trial by the senate with the least pos
sible delay.
Orange, X- J., May G. Thomas A.
Edison expects to spend $3,000,-
000 and eight years of work per-
fecttug a reportoryof educational
films that will meet the require-
meats he has set to make the
moving picture useful In the
Denounce Child Labor.
Minneapolis. Minn., May G. Em
ployment of children under 1G years
of age In tho factories and textile
mills of the United States was de
nounced In a resolution adopted by
tho general conference of the Metho
dist Episcopal church.
Chilean Cabinet Resigns.
Washington, May 6. The state de
partment was notified by dispatches
from Valparaiso that the Chilean cab
inet had resigned.
, I Trewfc ur-mw . "
UffiL rnll'IONS
Republic Of Mexico Now Has New
Provisional President
Soldiers Fighting Under Leadership Of General Orozco
Force Madero's Army Back To Torreon And News
Of Bio Bailie Is Momentarily Expected One Of
Uncle Sam's Troopers Nipped By Mexican Bullet
While Patrolling Rio Grande
El Paso, Tex., May 6. Xo further
cabinet appointments were an
nounced by Vasquez Gomez, picked
by General Orozco as provisional
president of, Mexico, who spent the
second day of his administration in
conference with his advisers. Moreno
Canton, who has been named minis
ter of foreign affairs in the pro
visional cabinet, and Francisco Pra
dlllo, who carried the letter to Vas
quez Gomez from Orozco calling upon
Vasquez Gomez to come and take the
provisional presidency, gave out
statements declaring that all factions
of rebels are united by this last
-movement, ,-ln the fight, against Ma
de ro.
Rebel Army Advances.
The news from the front was that
the rebel army continued its advance
southward and were repairing the
railroad to enable supplies to follow,
and that they should reach the vicin
ity of Torreon in the next few hours
if the federals continue to fall back.
If the federals make a stand outside
Torreon a battle is imminent any
Jesus Morales, acting as consul for
the liberals in El Paso, was arrested
by United States officials, charged
with violating the neutrality laws.
He was released on bond.
John B. Baker, Company C, Eigh
teenth Infantry, U. S. A., while on
patrol duty on the Rio Grande was
shot twice, in the leg and arm. by
bullets fired from Mexico. Colonel
Stoever, commanding the United
States troops, reported the matter of
ficially to Washington.
Seven Hundred Rebels Killed.
Eafe j Pass. Tex., May 6. Seven
hundred rebels under Generals Sala-
zar and Alanlz were killed in battle
at Cuatro Cienejas. TO miles south-
Halifax. X. S.. May 6. The search
for Titanic bodies is to be continued
and the government steamship Mont
tnaguy will sail today, relieving the
Minia. which will arrive with less
Mian 20 bodies today. The White
Star officials tried hard to get an
other sieumshlp. but failed. The two
cable shins are required for their reg
Marietta, O.. May 6. A. D. Alder
man, postmaster, suspended Friday
pending a report of special examiners !
into the affairs of the postotllce, was j
removed upon orders of Chief Inspec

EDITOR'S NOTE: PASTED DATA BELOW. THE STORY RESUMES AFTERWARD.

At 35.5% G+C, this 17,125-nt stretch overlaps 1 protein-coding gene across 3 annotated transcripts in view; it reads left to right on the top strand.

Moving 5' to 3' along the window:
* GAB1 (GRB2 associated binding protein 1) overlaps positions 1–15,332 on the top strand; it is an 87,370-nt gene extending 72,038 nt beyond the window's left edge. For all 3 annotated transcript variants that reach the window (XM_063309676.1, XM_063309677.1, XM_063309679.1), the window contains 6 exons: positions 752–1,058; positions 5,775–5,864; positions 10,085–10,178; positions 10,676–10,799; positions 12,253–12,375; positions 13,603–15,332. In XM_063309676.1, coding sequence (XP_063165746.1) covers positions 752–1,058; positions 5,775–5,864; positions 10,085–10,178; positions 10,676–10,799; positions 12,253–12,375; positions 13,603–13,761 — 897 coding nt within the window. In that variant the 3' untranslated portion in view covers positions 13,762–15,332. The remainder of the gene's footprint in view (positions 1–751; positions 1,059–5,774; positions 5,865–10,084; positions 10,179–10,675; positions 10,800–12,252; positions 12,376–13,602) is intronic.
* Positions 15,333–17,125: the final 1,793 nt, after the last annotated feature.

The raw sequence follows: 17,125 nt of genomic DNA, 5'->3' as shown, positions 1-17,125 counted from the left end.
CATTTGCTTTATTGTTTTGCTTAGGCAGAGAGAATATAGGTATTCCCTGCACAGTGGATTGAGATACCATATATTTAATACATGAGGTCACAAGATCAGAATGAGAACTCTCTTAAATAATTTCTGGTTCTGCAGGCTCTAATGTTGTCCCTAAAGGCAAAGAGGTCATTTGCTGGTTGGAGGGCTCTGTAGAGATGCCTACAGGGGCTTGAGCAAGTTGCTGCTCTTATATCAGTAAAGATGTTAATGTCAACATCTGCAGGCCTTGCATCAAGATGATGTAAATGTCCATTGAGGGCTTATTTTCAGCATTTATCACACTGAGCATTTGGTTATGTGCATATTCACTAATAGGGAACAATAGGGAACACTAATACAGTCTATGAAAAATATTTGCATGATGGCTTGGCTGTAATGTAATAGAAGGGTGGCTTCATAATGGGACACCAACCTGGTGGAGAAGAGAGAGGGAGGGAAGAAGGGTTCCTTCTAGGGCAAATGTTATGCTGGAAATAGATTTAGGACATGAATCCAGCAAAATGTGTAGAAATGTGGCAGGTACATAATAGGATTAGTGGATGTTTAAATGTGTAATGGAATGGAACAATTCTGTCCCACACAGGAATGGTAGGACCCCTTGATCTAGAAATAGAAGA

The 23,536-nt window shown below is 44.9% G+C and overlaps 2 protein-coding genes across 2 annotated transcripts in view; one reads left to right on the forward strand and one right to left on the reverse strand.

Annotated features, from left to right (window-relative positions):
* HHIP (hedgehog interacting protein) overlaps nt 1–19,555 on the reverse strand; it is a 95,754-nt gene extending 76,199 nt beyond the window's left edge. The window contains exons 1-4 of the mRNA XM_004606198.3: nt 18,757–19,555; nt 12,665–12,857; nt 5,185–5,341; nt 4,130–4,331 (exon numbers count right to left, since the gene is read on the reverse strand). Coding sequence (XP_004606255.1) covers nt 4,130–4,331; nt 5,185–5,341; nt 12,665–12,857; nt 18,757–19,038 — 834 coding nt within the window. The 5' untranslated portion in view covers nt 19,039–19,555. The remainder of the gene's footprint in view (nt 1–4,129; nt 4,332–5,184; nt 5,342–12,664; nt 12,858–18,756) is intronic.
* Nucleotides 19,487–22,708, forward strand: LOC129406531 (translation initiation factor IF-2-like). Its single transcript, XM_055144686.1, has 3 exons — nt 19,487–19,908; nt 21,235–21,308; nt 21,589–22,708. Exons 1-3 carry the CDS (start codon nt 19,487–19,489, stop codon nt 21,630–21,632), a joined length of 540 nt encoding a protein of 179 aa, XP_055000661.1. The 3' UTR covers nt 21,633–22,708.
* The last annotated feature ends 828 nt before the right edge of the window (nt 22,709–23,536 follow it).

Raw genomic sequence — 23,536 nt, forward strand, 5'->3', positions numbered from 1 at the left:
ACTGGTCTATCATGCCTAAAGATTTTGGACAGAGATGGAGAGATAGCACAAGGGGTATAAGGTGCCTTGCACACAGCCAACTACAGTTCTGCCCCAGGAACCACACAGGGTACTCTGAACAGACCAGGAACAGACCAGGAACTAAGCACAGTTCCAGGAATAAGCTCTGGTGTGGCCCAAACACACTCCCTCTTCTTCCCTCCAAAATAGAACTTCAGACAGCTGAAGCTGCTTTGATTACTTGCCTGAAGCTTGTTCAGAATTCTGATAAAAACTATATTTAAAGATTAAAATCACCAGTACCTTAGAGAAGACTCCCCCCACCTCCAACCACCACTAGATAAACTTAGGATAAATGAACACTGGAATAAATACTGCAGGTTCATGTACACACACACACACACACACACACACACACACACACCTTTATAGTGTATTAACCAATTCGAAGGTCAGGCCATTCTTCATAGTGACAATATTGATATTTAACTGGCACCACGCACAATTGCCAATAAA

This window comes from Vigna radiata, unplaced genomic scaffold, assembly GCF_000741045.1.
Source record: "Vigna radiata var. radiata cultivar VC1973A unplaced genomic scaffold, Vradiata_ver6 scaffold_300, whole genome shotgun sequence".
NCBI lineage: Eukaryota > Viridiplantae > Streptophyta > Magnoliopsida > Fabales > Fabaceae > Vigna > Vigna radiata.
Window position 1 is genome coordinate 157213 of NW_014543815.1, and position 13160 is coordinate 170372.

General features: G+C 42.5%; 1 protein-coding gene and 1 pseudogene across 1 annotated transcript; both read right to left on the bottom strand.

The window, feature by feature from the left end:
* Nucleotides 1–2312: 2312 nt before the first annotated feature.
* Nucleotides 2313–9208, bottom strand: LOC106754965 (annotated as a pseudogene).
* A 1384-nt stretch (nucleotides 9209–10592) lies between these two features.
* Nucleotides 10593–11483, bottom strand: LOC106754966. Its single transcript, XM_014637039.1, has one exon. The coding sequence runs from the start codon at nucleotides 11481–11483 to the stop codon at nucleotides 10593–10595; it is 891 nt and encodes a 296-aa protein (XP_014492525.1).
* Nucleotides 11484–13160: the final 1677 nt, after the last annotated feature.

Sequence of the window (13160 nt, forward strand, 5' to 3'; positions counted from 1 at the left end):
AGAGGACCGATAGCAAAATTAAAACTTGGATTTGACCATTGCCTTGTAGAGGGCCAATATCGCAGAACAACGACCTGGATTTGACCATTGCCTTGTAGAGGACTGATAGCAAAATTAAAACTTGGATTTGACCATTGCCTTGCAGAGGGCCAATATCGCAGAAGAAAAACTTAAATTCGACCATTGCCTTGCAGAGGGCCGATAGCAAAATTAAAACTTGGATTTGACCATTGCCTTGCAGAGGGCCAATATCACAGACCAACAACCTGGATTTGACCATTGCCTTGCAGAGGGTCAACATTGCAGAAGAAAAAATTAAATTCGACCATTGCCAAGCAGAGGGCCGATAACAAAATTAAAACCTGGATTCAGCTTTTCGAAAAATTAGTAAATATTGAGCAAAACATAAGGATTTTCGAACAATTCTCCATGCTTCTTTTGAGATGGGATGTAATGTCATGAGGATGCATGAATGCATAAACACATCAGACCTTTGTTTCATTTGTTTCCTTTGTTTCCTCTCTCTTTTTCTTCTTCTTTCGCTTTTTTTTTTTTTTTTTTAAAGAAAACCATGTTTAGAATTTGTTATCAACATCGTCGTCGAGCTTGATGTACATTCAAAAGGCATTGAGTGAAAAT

tor Birdseyo of Cincinnati. G. J.'
Lund, agent for the American Surety I
company of Xew York, who furnished j
tne sia.uuu uonu ror .Mr. Aiuerman. ts
in charge of the office now and will
probably remain there until a succes
sor to Mr. Alderman Is named by
President Taft.
I llll
west of Monclovia, "Coahuila, accord
ing to advices received by army offi
cers on duty here. The rebels ran
Into a trap set by General Jesus Car
ranza. commander of the 3,009 fed
eral troops in the state of Coahuila.
Mexicans Rob Americans.
Mexico City, May 6. Dr. J. W. C
Lore, a rich American from Guana
juato, where he has .extensive mining;
and ranch property, and who came
here for protection from bandits, -ras
set upon by well-dressed Mexicans,
beaten and robbed of $10,000 gold, or
$20,000 Mexican.
Zanesville, O- May 5. "Laughing
tco heartily caused the death or
Charles E. Morrison. 59. at Sonora.
hemorrhages of the brain being fatal
Train Takes Ditch While Speeding
Near Sorinqfield. III.
Springfield. 111. My 6. Chicago &
Alton passenger train Xo. IS. running
between Kansas City and Chicago,
plunged into the ditch eight miles
louthwest of Springfield while run
ning about 60 miles on hour. Only
one person, an unidentified youth
who was stealing a ride on the blind
baggage, was killed. Many were in
jured, none fatally
ular work, the French cable requiring
the Mackay-Benneit and the Minia Is
also needed elsewhere. Efforts were
made to obtain the steamship Seal.
Which has wireless equipment, but
these proved futile. As a last re
source an application was made tc
the Dominion government for the.
Columbus, O., May 6. Mothers
day, 1912, is to be a great gala day
for women's suffrage. It Is sola? to
be for the ballots-for-women cau In
Ohio what May day is for the cause
of labor la Europe. May IS has been
tifficlally proclaimed Mothers day tu
this state by Governor Harmon. Tho
suffrage leaders have planned mass
meetings to promote their propagan
da for "mothers rights In every
city, village and hamlet of the commonwealth.